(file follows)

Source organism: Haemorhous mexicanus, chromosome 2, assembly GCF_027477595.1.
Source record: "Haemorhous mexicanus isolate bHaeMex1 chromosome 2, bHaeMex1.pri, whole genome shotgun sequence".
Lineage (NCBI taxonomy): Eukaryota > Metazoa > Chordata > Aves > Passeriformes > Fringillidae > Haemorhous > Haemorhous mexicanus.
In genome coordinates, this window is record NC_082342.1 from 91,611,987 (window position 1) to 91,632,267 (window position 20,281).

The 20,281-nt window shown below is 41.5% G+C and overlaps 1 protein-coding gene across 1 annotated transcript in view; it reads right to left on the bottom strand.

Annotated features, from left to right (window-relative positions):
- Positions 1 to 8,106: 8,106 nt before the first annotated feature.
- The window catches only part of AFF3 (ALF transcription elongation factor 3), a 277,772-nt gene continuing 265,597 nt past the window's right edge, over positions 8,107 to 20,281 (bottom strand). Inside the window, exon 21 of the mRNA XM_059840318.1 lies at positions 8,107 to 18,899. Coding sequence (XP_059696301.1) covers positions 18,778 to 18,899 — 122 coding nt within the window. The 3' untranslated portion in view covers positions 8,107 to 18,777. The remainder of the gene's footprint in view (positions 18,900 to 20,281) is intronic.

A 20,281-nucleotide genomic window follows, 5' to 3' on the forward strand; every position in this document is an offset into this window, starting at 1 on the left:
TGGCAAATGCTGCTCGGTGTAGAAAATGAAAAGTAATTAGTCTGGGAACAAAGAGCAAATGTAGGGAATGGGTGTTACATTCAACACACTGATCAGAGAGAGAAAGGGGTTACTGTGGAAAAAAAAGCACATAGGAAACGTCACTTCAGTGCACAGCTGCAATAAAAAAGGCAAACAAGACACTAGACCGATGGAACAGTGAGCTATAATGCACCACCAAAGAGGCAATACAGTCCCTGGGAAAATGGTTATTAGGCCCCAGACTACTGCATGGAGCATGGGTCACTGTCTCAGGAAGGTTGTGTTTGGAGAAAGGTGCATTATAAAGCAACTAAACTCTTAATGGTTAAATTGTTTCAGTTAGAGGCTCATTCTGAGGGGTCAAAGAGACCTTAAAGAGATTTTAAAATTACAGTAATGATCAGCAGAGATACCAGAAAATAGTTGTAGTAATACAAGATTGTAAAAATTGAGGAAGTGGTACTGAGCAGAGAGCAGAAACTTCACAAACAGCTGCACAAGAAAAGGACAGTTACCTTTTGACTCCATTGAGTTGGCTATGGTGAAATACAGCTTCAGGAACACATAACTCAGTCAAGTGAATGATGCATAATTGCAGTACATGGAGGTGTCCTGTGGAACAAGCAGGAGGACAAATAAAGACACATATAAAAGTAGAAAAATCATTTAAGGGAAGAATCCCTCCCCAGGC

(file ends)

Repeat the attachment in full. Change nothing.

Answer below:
Source organism: Haemorhous mexicanus, chromosome 2, assembly GCF_027477595.1.
Source record: "Haemorhous mexicanus isolate bHaeMex1 chromosome 2, bHaeMex1.pri, whole genome shotgun sequence".
Lineage (NCBI taxonomy): Eukaryota > Metazoa > Chordata > Aves > Passeriformes > Fringillidae > Haemorhous > Haemorhous mexicanus.
In genome coordinates, this window is record NC_082342.1 from 91,611,987 (window position 1) to 91,632,267 (window position 20,281).

The 20,281-nt window shown below is 41.5% G+C and overlaps 1 protein-coding gene across 1 annotated transcript in view; it reads right to left on the bottom strand.

Annotated features, from left to right (window-relative positions):
- Positions 1 to 8,106: 8,106 nt before the first annotated feature.
- The window catches only part of AFF3 (ALF transcription elongation factor 3), a 277,772-nt gene continuing 265,597 nt past the window's right edge, over positions 8,107 to 20,281 (bottom strand). Inside the window, exon 21 of the mRNA XM_059840318.1 lies at positions 8,107 to 18,899. Coding sequence (XP_059696301.1) covers positions 18,778 to 18,899 — 122 coding nt within the window. The 3' untranslated portion in view covers positions 8,107 to 18,777. The remainder of the gene's footprint in view (positions 18,900 to 20,281) is intronic.

A 20,281-nucleotide genomic window follows, 5' to 3' on the forward strand; every position in this document is an offset into this window, starting at 1 on the left:
TGGCAAATGCTGCTCGGTGTAGAAAATGAAAAGTAATTAGTCTGGGAACAAAGAGCAAATGTAGGGAATGGGTGTTACATTCAACACACTGATCAGAGAGAGAAAGGGGTTACTGTGGAAAAAAAAGCACATAGGAAACGTCACTTCAGTGCACAGCTGCAATAAAAAAGGCAAACAAGACACTAGACCGATGGAACAGTGAGCTATAATGCACCACCAAAGAGGCAATACAGTCCCTGGGAAAATGGTTATTAGGCCCCAGACTACTGCATGGAGCATGGGTCACTGTCTCAGGAAGGTTGTGTTTGGAGAAAGGTGCATTATAAAGCAACTAAACTCTTAATGGTTAAATTGTTTCAGTTAGAGGCTCATTCTGAGGGGTCAAAGAGACCTTAAAGAGATTTTAAAATTACAGTAATGATCAGCAGAGATACCAGAAAATAGTTGTAGTAATACAAGATTGTAAAAATTGAGGAAGTGGTACTGAGCAGAGAGCAGAAACTTCACAAACAGCTGCACAAGAAAAGGACAGTTACCTTTTGACTCCATTGAGTTGGCTATGGTGAAATACAGCTTCAGGAACACATAACTCAGTCAAGTGAATGATGCATAATTGCAGTACATGGAGGTGTCCTGTGGAACAAGCAGGAGGACAAATAAAGACACATATAAAAGTAGAAAAATCATTTAAGGGAAGAATCCCTCCCCAGGC